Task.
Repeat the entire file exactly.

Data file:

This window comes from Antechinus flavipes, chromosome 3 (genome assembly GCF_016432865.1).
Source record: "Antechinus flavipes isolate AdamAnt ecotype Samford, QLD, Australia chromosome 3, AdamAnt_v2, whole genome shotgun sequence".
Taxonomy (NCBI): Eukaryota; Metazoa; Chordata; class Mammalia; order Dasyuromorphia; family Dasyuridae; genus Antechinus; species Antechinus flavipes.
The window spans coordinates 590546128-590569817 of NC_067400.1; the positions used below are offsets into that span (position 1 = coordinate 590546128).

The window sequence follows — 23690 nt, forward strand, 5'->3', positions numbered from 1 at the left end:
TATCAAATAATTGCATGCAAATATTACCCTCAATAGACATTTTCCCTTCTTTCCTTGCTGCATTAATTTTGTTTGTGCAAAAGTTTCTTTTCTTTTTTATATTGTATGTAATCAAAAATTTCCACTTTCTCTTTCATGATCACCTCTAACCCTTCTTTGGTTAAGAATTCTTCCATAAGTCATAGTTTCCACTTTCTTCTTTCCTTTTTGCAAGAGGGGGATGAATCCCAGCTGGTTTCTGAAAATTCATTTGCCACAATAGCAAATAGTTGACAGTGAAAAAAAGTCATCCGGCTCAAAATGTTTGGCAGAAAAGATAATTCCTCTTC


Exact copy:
This window comes from Antechinus flavipes, chromosome 3 (genome assembly GCF_016432865.1).
Source record: "Antechinus flavipes isolate AdamAnt ecotype Samford, QLD, Australia chromosome 3, AdamAnt_v2, whole genome shotgun sequence".
Taxonomy (NCBI): Eukaryota; Metazoa; Chordata; class Mammalia; order Dasyuromorphia; family Dasyuridae; genus Antechinus; species Antechinus flavipes.
The window spans coordinates 590546128-590569817 of NC_067400.1; the positions used below are offsets into that span (position 1 = coordinate 590546128).

The window sequence follows — 23690 nt, forward strand, 5'->3', positions numbered from 1 at the left end:
TATCAAATAATTGCATGCAAATATTACCCTCAATAGACATTTTCCCTTCTTTCCTTGCTGCATTAATTTTGTTTGTGCAAAAGTTTCTTTTCTTTTTTATATTGTATGTAATCAAAAATTTCCACTTTCTCTTTCATGATCACCTCTAACCCTTCTTTGGTTAAGAATTCTTCCATAAGTCATAGTTTCCACTTTCTTCTTTCCTTTTTGCAAGAGGGGGATGAATCCCAGCTGGTTTCTGAAAATTCATTTGCCACAATAGCAAATAGTTGACAGTGAAAAAAAGTCATCCGGCTCAAAATGTTTGGCAGAAAAGATAATTCCTCTTC